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LOCAL HERO

The Kind of Teacher Parents Dream Of

August 21, 1995|LIBBY SLATE | SPECIAL TO THE TIMES

When Maria Odio Di Liberto was married in March, she could not afford to invite all of her clients at the Burbank Center for the Retarded, where she is program supervisor of the children's and adults' extended day-care programs. So she held a separate wedding reception at the center, complete with cake and dancing.

Before her marriage, she hosted weekend sleep-overs at her home for teen-age girls, and one year escorted two developmentally disabled couples to their public high school senior prom to ensure they had a memorable, problem-free evening. She and her husband, Frank, take some of her charges on movie and baseball outings; she also occasionally plans birthday parties for them.

Di Liberto began her career at the center as a volunteer in 1980, while a student at Cal State Northridge working toward a teaching credential. She joined the staff as a part-time employee in 1982, leading youngsters in science, crafts and musical activities, and was hired full time after her graduation in 1986.

"I've always loved children, but this is something I never thought about going into. It just happened--it came out of volunteering," says Di Liberto, one recent 100-degree Tuesday at her base at the First Christian Church in Burbank. "I saw how genuine these people are. They're caring; they have no prejudice."

Di Liberto's clients are ages 5 to 50. Their disabilities include autism, cerebral palsy, Down's syndrome, attention deficit disorder and emotional problems. "We always remember they're people first, whether children, teens or adults," she says. "They have challenges. But their capabilities are higher than we were educated to believe. There are no boundaries."

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As part of that philosophy, Di Liberto looks for ways, large and small, to expand her charges' horizons. To foster independence and a sense of integration in the community, she trains older students to ride MTA buses. She has taken interested clients hot-air ballooning, and to karaoke venues and art festivals. And she encouraged student participation in trying to change the annual Christmas program, the center's major fund-raising event, from its usual presentation of Christmas carols to something unique.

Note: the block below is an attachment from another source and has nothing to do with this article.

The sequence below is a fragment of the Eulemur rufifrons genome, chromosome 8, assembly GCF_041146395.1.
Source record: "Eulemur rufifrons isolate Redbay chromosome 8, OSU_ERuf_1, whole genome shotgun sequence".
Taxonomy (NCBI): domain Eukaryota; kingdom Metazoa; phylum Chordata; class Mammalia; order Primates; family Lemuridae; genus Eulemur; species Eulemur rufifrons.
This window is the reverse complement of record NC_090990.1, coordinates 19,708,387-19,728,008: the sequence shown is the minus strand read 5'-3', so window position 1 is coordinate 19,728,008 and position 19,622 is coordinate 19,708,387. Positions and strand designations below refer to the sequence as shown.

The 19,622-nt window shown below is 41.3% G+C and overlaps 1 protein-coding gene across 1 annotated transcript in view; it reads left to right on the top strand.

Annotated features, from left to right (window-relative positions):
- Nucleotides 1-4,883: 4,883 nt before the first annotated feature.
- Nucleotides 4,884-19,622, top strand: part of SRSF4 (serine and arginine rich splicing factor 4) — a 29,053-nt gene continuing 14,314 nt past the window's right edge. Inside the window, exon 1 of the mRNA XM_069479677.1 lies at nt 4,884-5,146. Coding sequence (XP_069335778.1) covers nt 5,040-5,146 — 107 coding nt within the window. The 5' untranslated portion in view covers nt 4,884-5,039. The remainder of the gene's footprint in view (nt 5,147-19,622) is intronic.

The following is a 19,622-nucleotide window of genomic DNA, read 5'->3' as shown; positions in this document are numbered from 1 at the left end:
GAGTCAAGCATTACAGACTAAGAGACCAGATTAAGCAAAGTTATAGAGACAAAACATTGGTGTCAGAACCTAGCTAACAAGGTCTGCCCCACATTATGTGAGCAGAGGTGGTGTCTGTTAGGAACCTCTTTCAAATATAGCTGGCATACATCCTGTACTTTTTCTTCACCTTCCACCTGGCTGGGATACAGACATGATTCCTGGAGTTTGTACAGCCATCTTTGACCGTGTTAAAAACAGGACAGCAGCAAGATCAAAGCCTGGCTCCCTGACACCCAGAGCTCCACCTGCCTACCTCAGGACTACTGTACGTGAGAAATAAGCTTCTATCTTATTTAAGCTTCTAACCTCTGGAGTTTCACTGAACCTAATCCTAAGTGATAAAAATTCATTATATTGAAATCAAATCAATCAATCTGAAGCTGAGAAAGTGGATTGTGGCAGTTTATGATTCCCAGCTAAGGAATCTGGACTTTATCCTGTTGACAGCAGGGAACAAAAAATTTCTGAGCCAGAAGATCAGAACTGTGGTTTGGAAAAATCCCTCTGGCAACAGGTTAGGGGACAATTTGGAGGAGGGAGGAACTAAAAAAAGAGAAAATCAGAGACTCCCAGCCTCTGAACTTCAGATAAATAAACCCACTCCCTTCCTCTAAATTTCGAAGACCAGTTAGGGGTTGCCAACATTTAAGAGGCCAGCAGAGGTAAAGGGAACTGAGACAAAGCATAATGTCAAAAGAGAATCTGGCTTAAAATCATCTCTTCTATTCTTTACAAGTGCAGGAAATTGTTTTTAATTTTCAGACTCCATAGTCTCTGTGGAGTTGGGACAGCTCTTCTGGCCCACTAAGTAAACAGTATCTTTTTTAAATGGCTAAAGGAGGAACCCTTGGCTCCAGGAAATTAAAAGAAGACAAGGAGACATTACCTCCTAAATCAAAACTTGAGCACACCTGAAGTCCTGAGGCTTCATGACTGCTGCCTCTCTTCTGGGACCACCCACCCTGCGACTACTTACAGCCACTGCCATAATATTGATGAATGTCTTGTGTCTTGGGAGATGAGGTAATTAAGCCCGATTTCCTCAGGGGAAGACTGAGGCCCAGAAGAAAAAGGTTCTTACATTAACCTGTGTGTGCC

"One year, a student came in singing, 'What a difference a day makes,' " she recalls. The student had heard the song on a commercial for a men's clothing chain. "I thought, what a great idea it would be to have a fashion show. The program director contacted the store for the song, the guys raised money for tuxes, and the girls went to thrift shops for gowns. Another time, we had an 'Aladdin' show. The parents went all out."

Making that family connection is one reason Di Liberto prefers working at the center to a school setting. Interacting with parents also affords her the opportunity to help sever apron strings that can limit students' potential, as was the case of the couples who wanted to attend their senior prom.

"The parents said, 'They're not going.' The parents were scared that the students would be ridiculed, they wouldn't fit in," she says. "The social part is one of the most frightening things for parents. So we worked on table manners and role-playing conversations, and they went. I think most of the students don't fit in because they are sheltered, not because they can't."

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Longtime program coordinator Marti Engele says, "I was the first person Maria talked to when she applied as a volunteer. I thought, 'Oh, here's this up voice.' She's always been cooperative and inventive.

"She's taken her lumps when students have gone out of control with combative behavior, but she responds with even more love and interest and determination. She's always doing something to make the students proud of themselves. She's the teacher that those parents and family of disabled sons and daughters dream of."

Di Liberto is self-effacing about her efforts. "I look at myself as a tool, a creative tool to try approaches that will help [clients] do what they want to do," she says. "I never say 'no,' never say 'die.' I was a volunteer with the Special Olympics, and I think of their motto: 'How far is far? How high is high? We'll never know, until we try.' "

* This occasional column tells the stories of the unsung heroes of Southern California, people of all ages and vocations and avocations, whose dedication as volunteers or on the job makes life better for the people they encounter. Reader suggestions are welcome and may be sent to Local Hero Editor, Life & Style, Los Angeles Times, Times Mirror Square, Los Angeles, Calif. 90053.

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